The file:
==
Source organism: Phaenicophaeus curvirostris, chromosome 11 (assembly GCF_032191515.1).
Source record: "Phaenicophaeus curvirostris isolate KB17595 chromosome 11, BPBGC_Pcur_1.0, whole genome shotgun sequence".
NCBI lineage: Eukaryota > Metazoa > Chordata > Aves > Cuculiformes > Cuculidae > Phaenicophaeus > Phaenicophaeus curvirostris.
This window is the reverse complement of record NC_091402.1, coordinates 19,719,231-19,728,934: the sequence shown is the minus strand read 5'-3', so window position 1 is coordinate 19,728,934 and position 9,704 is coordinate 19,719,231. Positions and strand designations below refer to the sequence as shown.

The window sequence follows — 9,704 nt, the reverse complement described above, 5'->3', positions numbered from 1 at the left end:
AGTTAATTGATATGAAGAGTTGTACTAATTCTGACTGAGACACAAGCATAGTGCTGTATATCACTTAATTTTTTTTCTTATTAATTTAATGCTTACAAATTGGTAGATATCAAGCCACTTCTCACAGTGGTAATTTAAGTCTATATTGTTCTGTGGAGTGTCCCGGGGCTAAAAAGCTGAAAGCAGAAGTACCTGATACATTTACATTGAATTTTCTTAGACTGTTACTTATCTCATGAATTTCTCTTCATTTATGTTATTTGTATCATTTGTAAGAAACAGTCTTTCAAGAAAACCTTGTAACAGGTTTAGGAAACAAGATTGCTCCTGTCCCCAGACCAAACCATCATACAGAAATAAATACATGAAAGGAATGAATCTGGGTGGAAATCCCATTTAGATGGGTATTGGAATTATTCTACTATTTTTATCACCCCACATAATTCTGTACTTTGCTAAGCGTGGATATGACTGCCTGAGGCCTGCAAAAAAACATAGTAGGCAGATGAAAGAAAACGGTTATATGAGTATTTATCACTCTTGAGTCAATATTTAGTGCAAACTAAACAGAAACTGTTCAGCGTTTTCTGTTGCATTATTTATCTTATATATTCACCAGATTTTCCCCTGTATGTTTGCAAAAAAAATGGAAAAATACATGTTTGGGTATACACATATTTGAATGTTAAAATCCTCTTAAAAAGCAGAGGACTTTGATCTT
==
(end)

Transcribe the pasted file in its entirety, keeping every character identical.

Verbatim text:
Source organism: Phaenicophaeus curvirostris, chromosome 11 (assembly GCF_032191515.1).
Source record: "Phaenicophaeus curvirostris isolate KB17595 chromosome 11, BPBGC_Pcur_1.0, whole genome shotgun sequence".
NCBI lineage: Eukaryota > Metazoa > Chordata > Aves > Cuculiformes > Cuculidae > Phaenicophaeus > Phaenicophaeus curvirostris.
This window is the reverse complement of record NC_091402.1, coordinates 19,719,231-19,728,934: the sequence shown is the minus strand read 5'-3', so window position 1 is coordinate 19,728,934 and position 9,704 is coordinate 19,719,231. Positions and strand designations below refer to the sequence as shown.

The window sequence follows — 9,704 nt, the reverse complement described above, 5'->3', positions numbered from 1 at the left end:
AGTTAATTGATATGAAGAGTTGTACTAATTCTGACTGAGACACAAGCATAGTGCTGTATATCACTTAATTTTTTTTCTTATTAATTTAATGCTTACAAATTGGTAGATATCAAGCCACTTCTCACAGTGGTAATTTAAGTCTATATTGTTCTGTGGAGTGTCCCGGGGCTAAAAAGCTGAAAGCAGAAGTACCTGATACATTTACATTGAATTTTCTTAGACTGTTACTTATCTCATGAATTTCTCTTCATTTATGTTATTTGTATCATTTGTAAGAAACAGTCTTTCAAGAAAACCTTGTAACAGGTTTAGGAAACAAGATTGCTCCTGTCCCCAGACCAAACCATCATACAGAAATAAATACATGAAAGGAATGAATCTGGGTGGAAATCCCATTTAGATGGGTATTGGAATTATTCTACTATTTTTATCACCCCACATAATTCTGTACTTTGCTAAGCGTGGATATGACTGCCTGAGGCCTGCAAAAAAACATAGTAGGCAGATGAAAGAAAACGGTTATATGAGTATTTATCACTCTTGAGTCAATATTTAGTGCAAACTAAACAGAAACTGTTCAGCGTTTTCTGTTGCATTATTTATCTTATATATTCACCAGATTTTCCCCTGTATGTTTGCAAAAAAAATGGAAAAATACATGTTTGGGTATACACATATTTGAATGTTAAAATCCTCTTAAAAAGCAGAGGACTTTGATCTT